Frequently Asked Questions
The path to your goal physique is a tough one, and is often times confusing. We get a lot of questions over email, and compiled below are the ones we get most often.
Go ahead and look through this list. Hopefully we answered your questions here, if not email firstname.lastname@example.org for more help.
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What is my maintenance? How do I set my macros?
It gives you both your calories and macros depending on your goal. Also, this calculator gives you calories/macros for a specific Kinobody program. *Special thanks to Nicolas Stohler for making these awesome tools!
I've been cutting for a few weeks and now my weight has stalled. What am I doing wrong?
I've addressed this in detail in the post How to Track Fat Loss Progress but I'll write the short answer here.
A calorie deficit always leads to weight loss. It's a law of physics - the law of thermodynamics. If your weight has been stalling for several weeks the only explanation is that the calorie deficit is no longer present. There are two main reasons why your calorie intake needs to go down over time:
1. You weigh less, you burn fewer calories than when you started
A lighter body burns less energy no matter what type of activity you do. It's logical - it takes less energy to move 65kg around compared to 95kg. In addition, you burn less energy at rest. A lot of people think that lean body mass is the main predictor of resting calorie burn but this is not true. Contrary to what is commonly believed, skeletal muscle actually has a fairly low resting energy expenditure, roughly 6 calories per pound (13 calories per kg). In addition to that, fat mass which is commonly believed to be inactive tissue actually takes 2 calories per pound to maintain (5 calories per kg).
To put that into mathematical perspective, gaining 1 pound of muscle would be expected to increase resting energy expenditure just as much as gaining 3 pounds of fat. That is why total bodyweight and not lean bodyweight is the main predictor of your maintenance calories.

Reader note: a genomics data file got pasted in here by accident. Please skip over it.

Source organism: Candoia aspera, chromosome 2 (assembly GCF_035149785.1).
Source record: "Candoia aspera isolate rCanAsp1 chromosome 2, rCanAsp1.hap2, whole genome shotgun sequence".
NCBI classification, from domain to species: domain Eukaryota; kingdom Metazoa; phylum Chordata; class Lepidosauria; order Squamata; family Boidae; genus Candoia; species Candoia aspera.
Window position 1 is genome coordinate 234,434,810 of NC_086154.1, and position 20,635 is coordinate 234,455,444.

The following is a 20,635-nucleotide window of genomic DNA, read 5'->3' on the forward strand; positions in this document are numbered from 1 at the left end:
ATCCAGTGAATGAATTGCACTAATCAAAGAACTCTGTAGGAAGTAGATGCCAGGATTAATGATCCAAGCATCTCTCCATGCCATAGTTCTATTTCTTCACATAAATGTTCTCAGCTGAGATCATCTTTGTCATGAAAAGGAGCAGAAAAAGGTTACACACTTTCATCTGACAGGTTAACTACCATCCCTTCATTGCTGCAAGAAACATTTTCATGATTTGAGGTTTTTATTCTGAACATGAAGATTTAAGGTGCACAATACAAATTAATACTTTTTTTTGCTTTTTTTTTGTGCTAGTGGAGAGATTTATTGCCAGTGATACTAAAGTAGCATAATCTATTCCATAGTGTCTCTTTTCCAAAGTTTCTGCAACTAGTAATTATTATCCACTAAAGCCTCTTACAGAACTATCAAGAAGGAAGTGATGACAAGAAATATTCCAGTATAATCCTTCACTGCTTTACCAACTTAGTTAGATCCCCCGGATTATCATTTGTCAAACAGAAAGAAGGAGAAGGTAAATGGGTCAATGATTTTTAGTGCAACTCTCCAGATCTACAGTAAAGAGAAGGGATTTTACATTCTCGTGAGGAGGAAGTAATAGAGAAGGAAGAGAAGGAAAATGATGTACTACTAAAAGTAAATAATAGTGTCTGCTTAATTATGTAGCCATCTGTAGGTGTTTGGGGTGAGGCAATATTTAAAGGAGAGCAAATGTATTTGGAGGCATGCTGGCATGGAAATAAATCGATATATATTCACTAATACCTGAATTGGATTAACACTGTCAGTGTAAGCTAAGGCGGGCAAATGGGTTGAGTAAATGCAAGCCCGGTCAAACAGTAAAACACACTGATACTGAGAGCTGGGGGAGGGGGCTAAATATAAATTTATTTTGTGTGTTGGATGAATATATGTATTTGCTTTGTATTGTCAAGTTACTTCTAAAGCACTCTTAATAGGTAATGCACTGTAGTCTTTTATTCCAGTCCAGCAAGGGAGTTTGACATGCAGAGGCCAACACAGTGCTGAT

2. Your metabolism is slower
You can't damage your metabolism, that is a myth. Studies show that metabolic rate doesn’t slow down more than 15% than predicted even in the case of starvation like in the Minnesota Starvation Experiment. These people lost almost half of their bodyweight and still did not "damage" their metabolism. However, your metabolic rate does go down more than you would expect based on weight loss. This is related to leptin levels. Leptin is a master hormone involved in maintaining our metabolic rate and also controls hunger to a large extent.
The amount of leptin we have depends on our fat mass and our food intake. When we reduce our calories and we start losing fat, leptin automatically goes down causing a series of adaptations: our metabolic rate is slightly reduced, hunger is increased, testosterone levels decrease, and NEAT goes down. It's best to accept the fact that our metabolic rate will go down a little while cutting no matter what we do.
Does your waist do down and your weight stays the same?
Before you decrease your calorie intake you need to check if your waist around the navel is going down. The reason for that is because your waist circumference around the navel is a very good indicator of fat mass change. It may be possible for your weight to stay the same and your waist to go down. That’s reason for celebrating! Because it means you’re probably gaining muscle mass so fast that it equals the rate of fat loss.
Your bodyweight stays the same, but you’re losing fat and gaining muscle at the same time. If both your weight and waist are not changing, that’s when you adjust your intake. You need to eat less. The deficit is no longer present.
I am eating very low calories and I'm not losing fat. Why?
There are tracking errors involved.
Most people get offended when I give them this answer because it implies they are not disciplined. But this is not what I'm saying. Here are some common problems:
- Maybe their calorie counting app has the wrong values for some foods. This way a few hundred calories go unnoticed.
- Maybe they forget to add in the two tablespoons of olive oil in their salad. It's very easy to forget about oil or gravy.
- Maybe they eat out a lot and underestimate the calorie content of their meal. What looks like 300g may actually be 400g. What looks like a lean piece of meat may actually contain 25g of fat. A bowl of pasta from a restaurant contains a lot more fat compared to what you eat at home.
- Maybe they stick to their diet perfectly during the week but go in a surplus on the weekend. 3 beers and a fast-food meal on top of your daily intake easily negates 2 days of dieting.
I'm skinny but I can't see my abs. Why can't I see my abs even though I'm lean?
A few months ago I wrote the post How to Get 6 Pack Abs - The Ultimate Complete Guide. You'll find all the answers there.
But I'll give you the short answer here. Having 6 pack abs requires two things:
1. A low body fat percentage (for men around 10%)
2. Well developed abdominal muscles